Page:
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Viking Fighting Techniques

By Lisette Moreau

No historical resources are available that distinctly show the fighting techniques of the Vikings. Many weapons survived, and the sagas (ancient Nordic tales) cite account of fierce fighters, but the way they were used and the training of warriors are not clear beyond doubt. Today, the BERZERKER Viking Fighting Arts and Glíma are practiced. Both have some connection to old Nordic traditions, but have developed with time and cannot be proved to be exactly the same as a method used by Vikings.


The sagas mention warriors who fought with extraordinary ferocity and strength and say that some of these berserks had supernatural powers. Some sagas tell of berserks who put themselves into a trance-like rage and attacked with a frenzy that made them more like animals than humans. The etymology of the word berserkr is debated. "Bear shirt" is one suggestion, because the men wore the skins of animals. Another possibility is "bare-shirted" because they did not use mail and went to battle without armor. Both origins are possible, but neither can be supported without question.

BERZERKER Viking Fighting System

The BERZERKER™ fighting is an eclectic system utilizing only the most effective techniques and fighting strategies. Unlike other martial arts there is no interest in fluidity or style and there are no choreographed movement exhibitions. Its principles include surprise, anger, and pre-emptive action. The system is based on "70 percent attack, 25 percent counter-attack, and maybe 15 percent defense." Practitioners also learn psychological aspects of combat, like fear, stress, panic, anger and frenzy.

The BERZERKER Viking Fighting system involve both armed and unarmed combat. Armed combat includes knifes, projectiles, war hammers, battle axes, sword and shield, staffs, sticks, batons, spears and improvised weapons. Unarmed combat involves punching, kicking, throwing, grappling, breaking bones, biting and head-butting.


The word Glíma can be translated as struggle. It is a very old form of grappling, historically documented as early as the 12th century, although the sagas point to its existence even earlier. Unlike other forms of wrestling, the opponents must always stand erect, they must step around each other clockwise, they cannot fall on or push one another forcefully, and they are supposed to look across each other's shoulders because the wrestling is based on touch and feel rather than sight.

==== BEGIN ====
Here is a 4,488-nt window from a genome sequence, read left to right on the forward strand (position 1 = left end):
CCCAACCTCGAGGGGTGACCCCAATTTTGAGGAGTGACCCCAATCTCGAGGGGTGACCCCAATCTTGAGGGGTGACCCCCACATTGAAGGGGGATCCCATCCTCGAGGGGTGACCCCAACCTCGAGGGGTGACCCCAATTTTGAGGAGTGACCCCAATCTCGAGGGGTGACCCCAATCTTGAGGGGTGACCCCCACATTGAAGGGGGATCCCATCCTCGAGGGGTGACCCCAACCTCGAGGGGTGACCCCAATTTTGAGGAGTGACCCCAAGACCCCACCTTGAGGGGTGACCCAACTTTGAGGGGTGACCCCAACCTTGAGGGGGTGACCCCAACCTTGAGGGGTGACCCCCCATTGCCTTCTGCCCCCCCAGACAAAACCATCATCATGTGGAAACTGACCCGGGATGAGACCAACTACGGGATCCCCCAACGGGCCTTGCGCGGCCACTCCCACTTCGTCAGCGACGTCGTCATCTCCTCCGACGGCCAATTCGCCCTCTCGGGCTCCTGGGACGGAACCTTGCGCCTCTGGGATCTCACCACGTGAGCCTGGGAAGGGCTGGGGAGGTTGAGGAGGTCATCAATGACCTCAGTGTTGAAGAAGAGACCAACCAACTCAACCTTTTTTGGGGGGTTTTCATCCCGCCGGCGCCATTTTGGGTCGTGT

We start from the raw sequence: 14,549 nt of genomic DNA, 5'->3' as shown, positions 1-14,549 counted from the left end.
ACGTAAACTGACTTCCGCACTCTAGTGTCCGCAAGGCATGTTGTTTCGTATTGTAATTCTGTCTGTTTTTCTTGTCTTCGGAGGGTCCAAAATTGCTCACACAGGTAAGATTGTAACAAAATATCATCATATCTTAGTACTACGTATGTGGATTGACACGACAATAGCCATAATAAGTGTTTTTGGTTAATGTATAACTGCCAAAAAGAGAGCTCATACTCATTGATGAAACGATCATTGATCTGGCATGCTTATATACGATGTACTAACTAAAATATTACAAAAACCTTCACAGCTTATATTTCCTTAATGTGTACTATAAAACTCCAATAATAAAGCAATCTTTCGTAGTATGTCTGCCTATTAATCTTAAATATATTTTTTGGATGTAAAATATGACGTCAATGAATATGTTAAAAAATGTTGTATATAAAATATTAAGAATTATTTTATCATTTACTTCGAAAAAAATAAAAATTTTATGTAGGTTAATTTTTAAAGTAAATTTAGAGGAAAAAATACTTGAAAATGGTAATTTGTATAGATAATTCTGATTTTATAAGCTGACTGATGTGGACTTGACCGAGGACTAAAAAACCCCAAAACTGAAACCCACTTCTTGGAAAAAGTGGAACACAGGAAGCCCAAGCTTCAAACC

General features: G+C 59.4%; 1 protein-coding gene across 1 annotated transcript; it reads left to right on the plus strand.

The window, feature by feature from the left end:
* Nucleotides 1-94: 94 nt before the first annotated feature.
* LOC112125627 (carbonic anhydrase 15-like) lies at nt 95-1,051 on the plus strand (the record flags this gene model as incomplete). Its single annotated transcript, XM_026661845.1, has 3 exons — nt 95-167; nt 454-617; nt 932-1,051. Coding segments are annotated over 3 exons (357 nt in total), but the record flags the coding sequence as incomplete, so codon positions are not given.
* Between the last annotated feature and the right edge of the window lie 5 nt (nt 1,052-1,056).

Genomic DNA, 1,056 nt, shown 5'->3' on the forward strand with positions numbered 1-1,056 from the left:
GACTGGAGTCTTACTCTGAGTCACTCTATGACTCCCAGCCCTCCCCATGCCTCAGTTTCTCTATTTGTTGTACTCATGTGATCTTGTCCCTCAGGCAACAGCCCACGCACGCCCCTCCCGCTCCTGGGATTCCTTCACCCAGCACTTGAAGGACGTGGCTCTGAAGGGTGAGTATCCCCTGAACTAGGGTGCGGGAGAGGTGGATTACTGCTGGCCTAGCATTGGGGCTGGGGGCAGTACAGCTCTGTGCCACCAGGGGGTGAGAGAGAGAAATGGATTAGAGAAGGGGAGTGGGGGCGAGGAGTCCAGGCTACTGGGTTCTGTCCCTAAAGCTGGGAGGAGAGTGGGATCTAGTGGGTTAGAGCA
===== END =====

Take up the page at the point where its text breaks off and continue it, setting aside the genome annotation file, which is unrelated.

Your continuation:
Glíma is practiced as friendly recreation based on a code of honor called Drengskapur, focusing on fairness, respect and the safety of one's training partners. There are eight basic techniques, and all attacks should be done with control so as not to cause harm.

Glíma Styles

There are three traditional Glíma styles. "Back-hold" (Hryggspennu-tök) is practiced with a fixed grip behind the opponent's back. The first person who touches the ground with anything other than the feet or who lets go of his or her hold loses the match.

"Trouser-grip" (Brokar-tök) is the most advanced style in Glíma. It is also a fixed grip style. Traditionally, the grip was on the trousers, but in today a belt is used often. The opponents must move constantly and are not allowed to throw each other down. The victor must take a ritual step over the defeated opponent to show that he or she had the opportunity to injure the opponent but chose not to do it.

"Free gripping" (Lausa-tök) allows the use of any grip. It is similar to combat Glíma, but only techniques that are not aimed to inflict pain are permitted.

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